Members of Evanston’s Land Use Commission could not reach a decision Wednesday night regarding the Margarita Inn, 1566 Oak Ave., and its designation as a “rooming house.”
The Land Use Commission heard from Evanston resident Chris Dillow, who appealed a zoning administrator’s decision that the hotel-turned-homeless-shelter qualifies as a rooming house.
Dillow was joined by John Cleave, a neighbor of the Margarita Inn who was added as a co-appellant after it was determined that Dillow lives more than 500 feet from the property and is thus not a valid appellant.
Dillow and Cleave argued that the facility, managed by local nonprofit Connections for the Homeless, does not match the zoning definition of a rooming house and better aligns with the definition for a transitional shelter, a transitional treatment shelter or an assisted living facility.
After hearing from Dillow, Cleave and other community members who spoke up during public comment, commissioners entered a lengthy back-and-forth discussion, which resulted in a 4-3 vote in favor of the zoning administrator’s original designation.
Because a majority vote of the commission’s 10 members is required to move forward, the matter will be revisited at its next meeting on May 25. This will also allow commissioners not present Wednesday night to cast their votes.
The debate about whether the Margarita Inn should or should not be considered a rooming house began in February when Connections submitted an application to the city’s Zoning Department.
The nonprofit began sheltering vulnerable populations in the Margarita Inn two years ago under a pandemic-induced emergency declaration.
In hopes of making the arrangement permanent, Connections argued that its operations are compliant with a 1974 ordinance that granted the Margarita Inn rooming house status.
City Zoning Administrator Melissa Klotz responded in March stating that the facility does operate as a rooming house but its rooming house special-use permit had expired.
Dillow and Cleave’s appeal targeted only the first half of Klotz’s response, which called the facility a rooming house.
“I’m urging you all to reject the idea that it’s a rooming house,” said Cleave. “Let’s call it a special case. Let’s let Connections and the city work together to define this thing in a way that provides protections both for the neighbors that are around it and for the residents that are living in Margarita Inn.”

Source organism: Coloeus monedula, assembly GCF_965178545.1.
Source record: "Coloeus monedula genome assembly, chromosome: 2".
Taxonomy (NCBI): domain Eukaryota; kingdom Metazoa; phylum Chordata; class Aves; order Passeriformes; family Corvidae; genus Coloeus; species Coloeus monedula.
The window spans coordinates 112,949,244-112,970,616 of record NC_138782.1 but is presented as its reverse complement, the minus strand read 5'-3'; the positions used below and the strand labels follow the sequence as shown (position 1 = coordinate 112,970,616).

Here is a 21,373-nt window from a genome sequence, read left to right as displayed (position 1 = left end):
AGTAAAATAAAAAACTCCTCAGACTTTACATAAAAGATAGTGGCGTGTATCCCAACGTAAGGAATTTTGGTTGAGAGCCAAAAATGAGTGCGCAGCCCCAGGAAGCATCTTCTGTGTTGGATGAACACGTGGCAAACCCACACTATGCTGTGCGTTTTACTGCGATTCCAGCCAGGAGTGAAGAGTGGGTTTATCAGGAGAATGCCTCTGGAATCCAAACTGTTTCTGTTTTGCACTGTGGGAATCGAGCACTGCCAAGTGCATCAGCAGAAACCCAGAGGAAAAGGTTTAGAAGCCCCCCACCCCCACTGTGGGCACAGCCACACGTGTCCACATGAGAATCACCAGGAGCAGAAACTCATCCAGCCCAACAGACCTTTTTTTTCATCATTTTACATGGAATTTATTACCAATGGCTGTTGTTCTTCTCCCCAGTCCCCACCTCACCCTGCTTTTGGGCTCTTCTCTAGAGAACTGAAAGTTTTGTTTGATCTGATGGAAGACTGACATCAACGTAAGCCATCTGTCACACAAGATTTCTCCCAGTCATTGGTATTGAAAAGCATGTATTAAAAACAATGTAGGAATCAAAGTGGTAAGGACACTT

Cleave argued that the facility will not be run as a rooming house but as a sort of hybrid model. He added that because Connections has referred to the facility as a “homeless shelter,” it should be considered a transitional shelter, which is the zoning term for an emergency homeless shelter.
Klotz said the facility does not meet the definition of a transitional shelter because such shelters are only meant for transient guests, and residents at the Margarita Inn live there an average of 10 months.
Commissioner Myrna Arevalo later added that those residing in transitional shelters line up in front of the facility every day, are expected to leave every morning, and have no permanent place for their belongings.
“That is what a transitional shelter is,” said Arevalo. “It’s very different [from the Margarita Inn].”
Klotz also rejected the other zoning definitions that Cleave suggested. She said according to the zoning ordinance, transitional treatment shelters are specifically for drug rehabilitation and that assisted living facilities are licensed by the state, so neither fit the facility that Connections is operating.
Commissioners agreed that none of the zoning definitions are perfect, but they disagreed on whether Klotz made the right choice in calling the facility a rooming house.
Land Use Commission Chair Matt Rodgers said that Klotz appropriately deemed the Margarita Inn a rooming house, considering that it is the most suitable option.
Commissioner Jeanne Lindwall disagreed, saying the facility needs its own definition. “The real dilemma is that we do not have a suitable definition for this kind of facility,” she said.
Commissioner Kristine Westerberg added that due to the extent of services offered at the facility, it does not appear to be a rooming house.
Rodgers insisted that the commissioners must choose from existing definitions, of which he believes “rooming house” to be best.
Commissioners will revisit the discussion at the next Land Use Commission meeting, when they will also hear from another appellant, the owner of the property, who is appealing the second part of Klotz’s response, that the Margarita Inn’s special-use permit expired.
Before the meeting adjourned, Rodgers also asked that Connections submit a special use application within the next 10 days so commissioners can address all aspects of the case.
“We will do that,” said William McKenna, an attorney for Connections who attended the meeting.